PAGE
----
TMQ Watch: January 30, 2018.

Ah, the week between the end of the playoffs and the Superb Owl: or, as we like to call it, “the most boring week in sports”.

What does TMQ cover this week? Would you believe there’s almost nothing about television shows?

After the jump, this week’s TMQ

The NFL’s overtime system is broken.

If the score is tied at the end of regulation, just let a coin flip determine the league champion. After all, that’s what the NFL did last year.

Easterbrook may have a point about the “new, totally incomprehensible overtime standard”, but is guaranteeing each team at least one possession (which is mostly what the rules are now, with what Easterbrook describes as “weird quirks”) any better a way of doing overtime? Everytime Easterbrook brings this up, we bring up our own counter-proposal: play another 15 minute period. If the teams are still tied, play 15 minutes more. Wash, rinse, repeat. This favors a deep bench and good physical conditioning, both of which TMQ should be in favor of.

If tied games are intolerable, TMQ’s regular-season solution is a kicking contest similar to a soccer shootout.

What you have just said…oh, wait, we used that one already.


The gymnastics-Michigan State sex abuse scandal keeps getting worse, leading to what might be called the Weinstein Paradox: When mistreatment of women finally comes into the open, many powerful people who weren’t victims themselves—including powerful women—admit, or are forced to admit, they’d known all along. Did they remain silent because they are terrible people? Or because they were aware that the first whistle-blower suffers retribution, while those who join in after the coast is clear get a career boost? That’s the Weinstein Paradox.

The Weinstein Paradox. We like that. Also on the list of terrible people: Mark Emmert and the NCAA, and former MSU president Lou Anna Simon. Also, the Clery Act is ineffective.

The accreditation agency with jurisdiction over Michigan State, the Higher Learning Commission, is charged, in theory, with monitoring quality at that institution. Like other accreditation agencies, the Higher Learning Commission gets its revenue as fees paid by the colleges supervised—fees that are contingent on generous use of the rubber stamp. Accreditation agencies are the Arthur Andersens of higher education, almost always coming to the conclusion that everything is just totally swell, and now give us our check, please. The accreditation agency charged with looking into the Penn State scandal not only took no critical action, it rapidly provided Penn State with praise—in return for a fee. There is a likelihood that the Higher Learning Commission will never do anything about Michigan State, beyond sending invoices.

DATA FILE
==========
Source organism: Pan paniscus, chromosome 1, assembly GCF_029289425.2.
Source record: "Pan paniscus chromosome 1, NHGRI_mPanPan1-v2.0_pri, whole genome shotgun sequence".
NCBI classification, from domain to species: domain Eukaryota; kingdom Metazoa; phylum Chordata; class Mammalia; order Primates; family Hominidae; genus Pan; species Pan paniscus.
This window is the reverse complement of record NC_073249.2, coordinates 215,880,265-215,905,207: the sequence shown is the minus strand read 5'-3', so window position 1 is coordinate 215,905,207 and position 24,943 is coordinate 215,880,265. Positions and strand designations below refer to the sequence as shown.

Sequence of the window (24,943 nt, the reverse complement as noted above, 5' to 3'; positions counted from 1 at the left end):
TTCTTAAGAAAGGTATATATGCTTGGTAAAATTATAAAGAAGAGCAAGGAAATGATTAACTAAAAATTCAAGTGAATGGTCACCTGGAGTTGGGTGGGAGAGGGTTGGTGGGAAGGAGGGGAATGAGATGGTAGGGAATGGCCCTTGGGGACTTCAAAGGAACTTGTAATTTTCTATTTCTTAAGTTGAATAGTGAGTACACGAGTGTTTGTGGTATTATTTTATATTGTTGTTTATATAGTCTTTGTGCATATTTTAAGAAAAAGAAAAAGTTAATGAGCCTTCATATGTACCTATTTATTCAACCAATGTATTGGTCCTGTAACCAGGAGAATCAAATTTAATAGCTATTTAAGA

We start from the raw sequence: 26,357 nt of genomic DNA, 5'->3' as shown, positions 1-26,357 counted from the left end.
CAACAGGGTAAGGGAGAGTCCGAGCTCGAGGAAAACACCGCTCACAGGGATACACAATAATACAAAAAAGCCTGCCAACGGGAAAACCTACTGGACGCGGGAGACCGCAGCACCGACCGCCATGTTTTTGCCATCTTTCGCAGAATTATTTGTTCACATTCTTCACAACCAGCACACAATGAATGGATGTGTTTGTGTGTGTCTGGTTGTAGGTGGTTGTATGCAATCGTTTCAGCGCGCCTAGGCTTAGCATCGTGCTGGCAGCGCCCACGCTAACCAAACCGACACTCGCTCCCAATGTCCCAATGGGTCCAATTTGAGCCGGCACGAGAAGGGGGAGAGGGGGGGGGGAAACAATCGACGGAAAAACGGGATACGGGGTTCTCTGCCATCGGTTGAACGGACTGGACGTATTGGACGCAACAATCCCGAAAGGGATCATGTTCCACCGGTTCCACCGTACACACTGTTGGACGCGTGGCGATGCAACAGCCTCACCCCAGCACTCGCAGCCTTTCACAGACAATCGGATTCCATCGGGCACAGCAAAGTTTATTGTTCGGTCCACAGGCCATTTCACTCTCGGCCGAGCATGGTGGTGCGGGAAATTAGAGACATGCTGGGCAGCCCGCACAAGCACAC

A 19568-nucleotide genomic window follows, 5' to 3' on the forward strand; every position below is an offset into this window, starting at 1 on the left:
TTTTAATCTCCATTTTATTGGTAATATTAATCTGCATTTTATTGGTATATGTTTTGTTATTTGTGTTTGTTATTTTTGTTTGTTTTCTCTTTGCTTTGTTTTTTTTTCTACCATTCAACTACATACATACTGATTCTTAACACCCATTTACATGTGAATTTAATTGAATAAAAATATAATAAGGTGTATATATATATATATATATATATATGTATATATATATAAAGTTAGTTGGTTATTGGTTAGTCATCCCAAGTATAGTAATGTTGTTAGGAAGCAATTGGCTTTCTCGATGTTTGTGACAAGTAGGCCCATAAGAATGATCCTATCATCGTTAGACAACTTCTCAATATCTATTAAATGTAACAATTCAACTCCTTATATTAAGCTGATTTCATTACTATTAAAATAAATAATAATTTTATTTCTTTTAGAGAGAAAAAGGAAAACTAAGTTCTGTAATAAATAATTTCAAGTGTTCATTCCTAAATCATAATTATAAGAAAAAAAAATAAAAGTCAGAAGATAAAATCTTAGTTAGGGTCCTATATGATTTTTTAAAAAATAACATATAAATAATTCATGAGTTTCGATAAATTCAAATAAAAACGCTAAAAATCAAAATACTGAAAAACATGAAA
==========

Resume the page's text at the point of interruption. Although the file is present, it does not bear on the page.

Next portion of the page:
We don’t hold any brief for Larry Nassar. But we think there are some questions here that aren’t being asked. What is the role of a judge during sentencing: to be an advocate for victims, or to see that justice is done? And what is the role of an accreditation agency: to establish that a university is teaching up to set standards, or to punish crimes?

Things to watch for in the Superb Owl:

Non-disclosure agreements.

After being super-hostile to Clinton regarding emails as the 2016 campaign approached the finish line, now that it no longer matters, headline writers are super-supportive of her. HILLARY CLINTON CHOSE TO SHIELD A TOP ADVISOR ACCUSED OF HARASSMENT, the Times headline read, rather than reading, say, HILLARY CLINTON ORCHESTRATED SHADY COVER-UP FOR SEX HARASSER. “Shielding” someone sounds noble.

Does TMQ’s case for having a franchise quarterback (“the Whiteboard Analysis”) hold? After all, Brady is the only franchise quarterback in the final four this year.

…our columnist thinks the Whiteboard Analytic holds

Of course he does.

Of monkeys and tailpipes:

The monkeys were “watching cartoons for entertainment.” Presumably they howled and put their hands on their heads whenever an anvil fell on Wile E. Coyote.

Why does TMQ assume monkeys would sympathize with the RoadRunner instead of the coyote? And we suspect the monkeys were actually watching “Bob’s Burgers”, since only a monkey or some creature of even lower IQ could find that pile of crap amusing.

…19 of the last 21 Super Bowl winners hailed from states that voted for Barack Obama in 2008.

Thanks to Gregg Easterbrook for the reminder that we should add the Spurious Correlations book to our Amazon wishlist.

Fletcher Cox, defensive tackle for the Philadelphia Eagles, is the 2017 Tuesday Morning Quarterback Non-Quarterback/Non-Running Back NFL MVP.

TMQ adds a bonus award, Mensch of the Year, and presents it to Colin Kaepernick.

Other prominent Americans who in 2017 placed conscience above money include … include … include …

How about McKayla Maroney, who was threatened with a $100,000 fine for testifying against Larry Nassar? We’re pretty sure we could come up with some more.

Correction: A previous version of this story said that no linebacker had ever won NFL league MVP—Lawrence Taylor won the award for the 1986 season.

Next week: the ultimate TMQ for this season? Maybe?

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